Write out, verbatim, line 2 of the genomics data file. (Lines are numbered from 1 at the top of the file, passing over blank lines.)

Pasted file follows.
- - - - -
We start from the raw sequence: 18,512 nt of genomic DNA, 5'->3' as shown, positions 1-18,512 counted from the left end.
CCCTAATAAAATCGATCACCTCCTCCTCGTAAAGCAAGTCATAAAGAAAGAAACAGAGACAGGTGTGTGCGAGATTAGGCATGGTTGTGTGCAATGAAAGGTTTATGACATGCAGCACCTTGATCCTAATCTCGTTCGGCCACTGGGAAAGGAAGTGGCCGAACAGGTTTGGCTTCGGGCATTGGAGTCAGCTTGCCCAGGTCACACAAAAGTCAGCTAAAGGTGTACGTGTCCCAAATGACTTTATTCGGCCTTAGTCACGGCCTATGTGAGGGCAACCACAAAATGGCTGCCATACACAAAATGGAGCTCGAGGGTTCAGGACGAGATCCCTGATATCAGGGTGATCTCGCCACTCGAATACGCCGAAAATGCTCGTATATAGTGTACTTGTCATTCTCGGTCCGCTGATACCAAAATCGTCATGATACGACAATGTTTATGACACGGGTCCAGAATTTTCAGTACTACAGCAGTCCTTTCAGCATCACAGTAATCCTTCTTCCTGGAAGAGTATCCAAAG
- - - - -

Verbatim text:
CCCTAATAAAATCGATCACCTCCTCCTCGTAAAGCAAGTCATAAAGAAAGAAACAGAGACAGGTGTGTGCGAGATTAGGCATGGTTGTGTGCAATGAAAGGTTTATGACATGCAGCACCTTGATCCTAATCTCGTTCGGCCACTGGGAAAGGAAGTGGCCGAACAGGTTTGGCTTCGGGCATTGGAGTCAGCTTGCCCAGGTCACACAAAAGTCAGCTAAAGGTGTACGTGTCCCAAATGACTTTATTCGGCCTTAGTCACGGCCTATGTGAGGGCAACCACAAAATGGCTGCCATACACAAAATGGAGCTCGAGGGTTCAGGACGAGATCCCTGATATCAGGGTGATCTCGCCACTCGAATACGCCGAAAATGCTCGTATATAGTGTACTTGTCATTCTCGGTCCGCTGATACCAAAATCGTCATGATACGACAATGTTTATGACACGGGTCCAGAATTTTCAGTACTACAGCAGTCCTTTCAGCATCACAGTAATCCTTCTTCCTGGAAGAGTATCCAAAG